In the dance world, there are equivalents to the eager bookworm who color-codes his notes, and the kid who’s dozing off in class. They’re both students, but one is obviously making more use of his role.
Melvin Timtim, one of our choreographers on STEEZY Studio, still values his role as a student – even after having taught all around the world.
In fact, he is still adamant about continuing to learn and grow, in order to be a better teacher for all of his students.
He shares with us how he utilizes certain training opportunities to be the most effective learner.
You can really train any technique you’d like in any class.
Sure, you want to get the choreography, but so many aspects of the execution depend on your choices.
“Do you wanna hit that? Pop that? Swag it out? Dance big? Sit in the pocket?
Decide what to focus on during class, you can always make space to do what you need to work on.
Go over details at your own pace.”
No matter what level of dancer you are and what level of class you’re taking, you pinpointing and addressing areas of improvement are going to make even the most “beginner” level classes feel advanced.
Mentorship was a huge theme in Melvin’s growth as a young dancer.
He now serves as a mentor now for his younger dancers, believing in the power of pushing someone past their limits by believing in them regardless of whether or not they believe their own potential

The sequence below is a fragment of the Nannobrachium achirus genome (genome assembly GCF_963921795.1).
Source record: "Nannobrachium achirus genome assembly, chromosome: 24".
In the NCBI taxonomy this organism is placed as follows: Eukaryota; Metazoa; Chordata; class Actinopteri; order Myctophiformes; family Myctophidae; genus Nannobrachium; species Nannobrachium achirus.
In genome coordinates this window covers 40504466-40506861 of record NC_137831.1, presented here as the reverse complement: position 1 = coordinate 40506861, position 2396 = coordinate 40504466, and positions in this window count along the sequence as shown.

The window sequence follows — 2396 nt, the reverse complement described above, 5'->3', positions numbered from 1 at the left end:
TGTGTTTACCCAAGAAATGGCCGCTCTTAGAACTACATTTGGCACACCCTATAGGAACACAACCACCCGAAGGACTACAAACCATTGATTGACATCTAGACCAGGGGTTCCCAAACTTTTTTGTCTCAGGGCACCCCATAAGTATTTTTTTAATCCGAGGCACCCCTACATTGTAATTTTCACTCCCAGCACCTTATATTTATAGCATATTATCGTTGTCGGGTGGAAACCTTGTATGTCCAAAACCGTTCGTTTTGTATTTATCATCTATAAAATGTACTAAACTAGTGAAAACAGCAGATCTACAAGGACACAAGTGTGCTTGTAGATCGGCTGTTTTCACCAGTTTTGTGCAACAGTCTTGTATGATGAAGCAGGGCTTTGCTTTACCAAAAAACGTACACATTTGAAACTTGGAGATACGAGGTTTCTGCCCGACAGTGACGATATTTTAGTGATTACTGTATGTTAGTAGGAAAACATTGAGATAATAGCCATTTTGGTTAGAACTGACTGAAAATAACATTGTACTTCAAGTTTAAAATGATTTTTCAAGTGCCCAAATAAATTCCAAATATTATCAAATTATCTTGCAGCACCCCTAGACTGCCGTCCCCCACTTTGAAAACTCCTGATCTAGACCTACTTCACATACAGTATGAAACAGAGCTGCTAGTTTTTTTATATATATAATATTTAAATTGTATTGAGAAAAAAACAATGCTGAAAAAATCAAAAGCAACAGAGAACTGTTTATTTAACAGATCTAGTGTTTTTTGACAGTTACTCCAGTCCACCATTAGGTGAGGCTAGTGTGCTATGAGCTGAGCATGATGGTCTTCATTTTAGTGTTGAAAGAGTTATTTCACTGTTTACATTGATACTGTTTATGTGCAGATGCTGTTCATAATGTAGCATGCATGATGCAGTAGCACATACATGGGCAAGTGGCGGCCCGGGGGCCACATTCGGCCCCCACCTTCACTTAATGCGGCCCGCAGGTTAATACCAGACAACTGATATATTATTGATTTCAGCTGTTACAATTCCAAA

“Antoine Troupe and Greg Chapkis were my role models, I want to pass on what they gave to me, to the next generation of dancers.”
Melvin started dancing as a bboy/ freestyle head at only 8 years old, participating in battles and later joined Pinnacle Possibilities.
He transitioned into choreography at age 14 at Chapkis Dance.
“My first classes were from Jay Chris Moore, Jesse Trinidad, David Lim!”
He describes it as a tough transition, as he is a “freestyler at heart,” and learning choreography came with a learning curve.
His mentors encouraged him to keep taking class, almost as if it was a mandatory requirement, a GE for a college degree.
At 16, he started to create. Melvin’s “Do It For The Ratchets” piece broke the internet, which signaled to him that his choreography might be worth working on.
Greg soon thereafter invited him to choreograph for Chapkis Dance Fam, which put more eyeballs on his choreography, which led into more teaching opportunities as well as a directorship position on the team.
Since his snowball to success, Melvin has been focusing on creating more pieces and developing his YouTube channel, and teaching worldwide.